As a teenager growing up in rural New Zealand if I ever wanted to go out I needed to borrow my parents' car.
Borrowing the car involved a pretty standard ritual of asking for it, explaining where I was going and who I would be with and when I expected to be home.
Based on this explanation I would be given access to the family car (or the farm truck, depending on what was available).
The final part of the ritual was that just before I left Dad would always say "remember who you are". Every time he would say this and it drove me nuts.
I interpreted "remember who you are" as an overt attempt to control me and my actions to ensure I didn't sully the family name. As a teenage boy I wasn't about to be controlled by anyone, especially my father!
As time went by I left home and went to University. There I met Jo, the love of my life. After a couple of years I took the big step of bringing her home to meet the parents.
I was very nervous about this meeting. Much to my surprise she liked my parents and they liked her.
One day while Jo was at my parents place we wanted to go out. I went through the standard "can I borrow the car please" ritual and Dad added the usual "remember who you are".
As we left I muttered under my breath something about what a control freak my father was, although the language may have been a little more colourful. Jo just stared at me and said "what are you talking about?". So I explained to her in simple, clear (emotional?) language what the problem was.
She just shook her head in disbelief. "Is that what you really think? That's not what he means at all. What he means is ..." and she proceeded to give me a long explanation on what he really meant. I don't remember exactly what she said, but it was something along the lines of don't go and get all caught up in the moment, cave into peer pressure and do something that you know is wrong and will regret later.
Arts students! Always reading stuff into things that do not exist. I mean really, she barely knew my father.
Time continued on. I embarked on my career as a consultant and over time began reading a number of books and participating in a series of personal development and leadership courses.
Many of these raised the notion of self awareness and authenticity as being critical to success in leadership and in life. Daniel Goldman's EQ being one good example. Having been exposed to both highly authentic leaders and inauthentic leaders, this rang very true for me.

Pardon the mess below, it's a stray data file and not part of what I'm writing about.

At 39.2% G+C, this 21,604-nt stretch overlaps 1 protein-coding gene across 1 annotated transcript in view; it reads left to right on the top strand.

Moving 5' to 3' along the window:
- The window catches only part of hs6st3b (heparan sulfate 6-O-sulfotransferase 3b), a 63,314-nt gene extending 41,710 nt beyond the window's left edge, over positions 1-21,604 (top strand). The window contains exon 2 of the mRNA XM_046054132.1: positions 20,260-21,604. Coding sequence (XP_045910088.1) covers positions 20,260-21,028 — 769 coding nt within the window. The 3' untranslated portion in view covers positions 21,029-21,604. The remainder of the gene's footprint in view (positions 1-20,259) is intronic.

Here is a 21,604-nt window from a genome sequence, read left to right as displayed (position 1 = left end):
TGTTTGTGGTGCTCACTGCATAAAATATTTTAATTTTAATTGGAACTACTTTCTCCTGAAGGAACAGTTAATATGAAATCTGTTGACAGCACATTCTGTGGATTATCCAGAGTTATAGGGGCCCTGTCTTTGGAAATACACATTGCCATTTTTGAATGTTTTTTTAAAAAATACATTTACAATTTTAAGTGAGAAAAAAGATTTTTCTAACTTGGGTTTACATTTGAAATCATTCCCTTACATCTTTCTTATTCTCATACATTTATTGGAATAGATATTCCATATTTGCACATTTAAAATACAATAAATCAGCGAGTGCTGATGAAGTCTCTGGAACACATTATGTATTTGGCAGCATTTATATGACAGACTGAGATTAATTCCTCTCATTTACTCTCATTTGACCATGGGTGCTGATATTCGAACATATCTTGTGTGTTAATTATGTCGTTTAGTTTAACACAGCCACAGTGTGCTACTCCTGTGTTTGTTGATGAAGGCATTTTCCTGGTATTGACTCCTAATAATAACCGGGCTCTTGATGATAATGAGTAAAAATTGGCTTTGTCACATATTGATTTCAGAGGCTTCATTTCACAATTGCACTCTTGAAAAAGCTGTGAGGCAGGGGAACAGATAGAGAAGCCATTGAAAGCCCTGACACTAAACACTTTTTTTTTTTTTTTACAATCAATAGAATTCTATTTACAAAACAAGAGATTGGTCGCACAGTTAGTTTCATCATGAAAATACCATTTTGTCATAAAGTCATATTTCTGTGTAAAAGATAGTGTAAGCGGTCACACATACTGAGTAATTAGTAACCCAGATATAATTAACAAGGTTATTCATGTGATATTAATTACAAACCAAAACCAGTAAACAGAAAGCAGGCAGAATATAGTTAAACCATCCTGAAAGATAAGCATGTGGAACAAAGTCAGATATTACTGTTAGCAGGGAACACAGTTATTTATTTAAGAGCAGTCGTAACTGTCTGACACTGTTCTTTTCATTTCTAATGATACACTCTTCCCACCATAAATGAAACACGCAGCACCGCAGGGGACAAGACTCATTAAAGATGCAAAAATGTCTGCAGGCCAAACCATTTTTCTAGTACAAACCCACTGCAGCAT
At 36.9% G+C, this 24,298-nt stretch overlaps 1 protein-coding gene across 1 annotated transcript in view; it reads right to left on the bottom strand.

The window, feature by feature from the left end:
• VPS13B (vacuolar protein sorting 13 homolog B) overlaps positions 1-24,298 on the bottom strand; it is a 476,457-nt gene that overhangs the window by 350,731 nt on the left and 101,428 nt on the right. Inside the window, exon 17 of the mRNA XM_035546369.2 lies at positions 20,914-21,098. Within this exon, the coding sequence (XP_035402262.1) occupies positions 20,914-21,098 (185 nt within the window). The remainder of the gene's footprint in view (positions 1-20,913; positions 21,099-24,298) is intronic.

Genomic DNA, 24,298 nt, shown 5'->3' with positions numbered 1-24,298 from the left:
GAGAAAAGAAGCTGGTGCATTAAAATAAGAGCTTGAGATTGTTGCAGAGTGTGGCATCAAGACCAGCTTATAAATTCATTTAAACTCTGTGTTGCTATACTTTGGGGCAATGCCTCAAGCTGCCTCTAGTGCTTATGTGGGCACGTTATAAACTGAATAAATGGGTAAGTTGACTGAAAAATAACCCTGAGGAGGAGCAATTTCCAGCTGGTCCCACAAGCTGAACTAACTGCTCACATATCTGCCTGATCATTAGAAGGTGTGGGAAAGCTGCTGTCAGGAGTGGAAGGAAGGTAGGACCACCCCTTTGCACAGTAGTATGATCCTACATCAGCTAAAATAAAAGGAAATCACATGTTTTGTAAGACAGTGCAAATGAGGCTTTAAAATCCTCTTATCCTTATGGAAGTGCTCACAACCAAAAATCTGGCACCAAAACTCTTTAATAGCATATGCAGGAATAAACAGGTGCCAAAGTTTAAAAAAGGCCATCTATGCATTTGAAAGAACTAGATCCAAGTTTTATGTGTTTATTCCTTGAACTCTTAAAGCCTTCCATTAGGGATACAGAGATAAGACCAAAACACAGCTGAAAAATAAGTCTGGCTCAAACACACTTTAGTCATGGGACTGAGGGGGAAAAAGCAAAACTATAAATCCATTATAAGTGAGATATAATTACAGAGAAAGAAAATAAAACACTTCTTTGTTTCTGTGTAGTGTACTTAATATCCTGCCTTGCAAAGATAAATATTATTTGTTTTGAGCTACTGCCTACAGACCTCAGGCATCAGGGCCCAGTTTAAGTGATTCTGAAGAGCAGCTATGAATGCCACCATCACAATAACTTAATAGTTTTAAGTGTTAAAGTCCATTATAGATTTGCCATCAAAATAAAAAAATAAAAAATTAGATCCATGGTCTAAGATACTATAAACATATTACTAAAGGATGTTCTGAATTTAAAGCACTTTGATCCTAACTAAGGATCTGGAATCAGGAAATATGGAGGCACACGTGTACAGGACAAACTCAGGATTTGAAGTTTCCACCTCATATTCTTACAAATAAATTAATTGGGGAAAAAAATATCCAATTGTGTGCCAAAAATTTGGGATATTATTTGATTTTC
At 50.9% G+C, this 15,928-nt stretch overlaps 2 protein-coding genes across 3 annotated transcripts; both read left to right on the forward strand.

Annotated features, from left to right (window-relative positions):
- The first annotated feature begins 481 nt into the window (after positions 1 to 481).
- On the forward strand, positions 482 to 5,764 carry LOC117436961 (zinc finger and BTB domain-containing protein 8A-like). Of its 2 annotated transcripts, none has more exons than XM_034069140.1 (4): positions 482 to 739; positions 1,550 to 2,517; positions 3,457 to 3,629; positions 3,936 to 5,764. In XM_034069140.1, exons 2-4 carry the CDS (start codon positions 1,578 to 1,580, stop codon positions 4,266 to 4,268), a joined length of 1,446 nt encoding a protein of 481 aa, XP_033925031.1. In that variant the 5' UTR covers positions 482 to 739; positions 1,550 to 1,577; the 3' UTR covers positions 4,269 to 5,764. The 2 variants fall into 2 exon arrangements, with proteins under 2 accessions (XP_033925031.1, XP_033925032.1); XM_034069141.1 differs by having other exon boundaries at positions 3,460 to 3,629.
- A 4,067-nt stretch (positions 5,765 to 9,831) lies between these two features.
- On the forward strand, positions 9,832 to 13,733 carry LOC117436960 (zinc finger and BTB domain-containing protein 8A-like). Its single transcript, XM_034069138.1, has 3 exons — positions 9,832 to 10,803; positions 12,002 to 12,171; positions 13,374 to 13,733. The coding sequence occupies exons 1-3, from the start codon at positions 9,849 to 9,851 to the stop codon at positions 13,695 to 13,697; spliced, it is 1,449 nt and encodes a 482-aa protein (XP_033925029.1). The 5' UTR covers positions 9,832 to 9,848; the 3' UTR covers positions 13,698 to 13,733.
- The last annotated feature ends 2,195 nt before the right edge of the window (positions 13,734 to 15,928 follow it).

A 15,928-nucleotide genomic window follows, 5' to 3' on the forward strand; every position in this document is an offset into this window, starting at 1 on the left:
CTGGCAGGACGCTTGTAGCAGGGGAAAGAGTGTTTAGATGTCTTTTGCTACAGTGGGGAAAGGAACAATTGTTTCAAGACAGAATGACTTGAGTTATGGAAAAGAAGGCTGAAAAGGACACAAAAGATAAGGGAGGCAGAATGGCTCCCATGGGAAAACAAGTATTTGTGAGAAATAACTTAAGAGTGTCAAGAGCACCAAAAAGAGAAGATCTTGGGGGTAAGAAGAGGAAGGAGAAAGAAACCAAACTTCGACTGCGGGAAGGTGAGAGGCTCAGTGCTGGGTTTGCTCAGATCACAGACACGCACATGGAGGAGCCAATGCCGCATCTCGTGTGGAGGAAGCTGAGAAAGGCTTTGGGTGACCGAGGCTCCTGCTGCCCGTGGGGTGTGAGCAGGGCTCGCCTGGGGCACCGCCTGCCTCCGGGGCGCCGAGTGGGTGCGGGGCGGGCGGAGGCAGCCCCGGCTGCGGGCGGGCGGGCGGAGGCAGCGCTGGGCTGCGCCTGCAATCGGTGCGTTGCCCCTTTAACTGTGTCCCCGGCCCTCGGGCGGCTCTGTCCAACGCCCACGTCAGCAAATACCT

People can smell authenticity a mile away.
As I contemplated this new learning "remember who you are" came back to my consciousness in a new and unexpected way.
It began to dawn on me that "remember who you are" was really shorthand for "remember who you really are and act with integrity to that true self". Or more concisely, be authentic.
Jo was right and perhaps my father was actually quite wise to say such a thing.
This caused me a bit of a problem however as it posed a question I couldn't easily answer. "Who am I really?"
It is very difficult to "remember who you are", and then to express that consistently if you have no idea who you are! So my quest to find out who I really am and to act in a way that is consistent with this has begun.
I know that as I have become more self-aware I have been able to express myself more authentically and that this has had a tremendous impact on people around me.
In those moments I am a more effective person and leader. I also know that I mess up daily and act inconsistently with who I know myself to be.
I am human and to borrow a phrase this is a "never ending journey", a journey that begins each day by asking who am I really? And reconnecting to the answer with "remember who you are"!
So now I ask you. Who are you, really?
Owen McCall is CIO of The Warehouse. Reach him at firstname.lastname@example.org and through his blog http://viewfield1.blogspot.com
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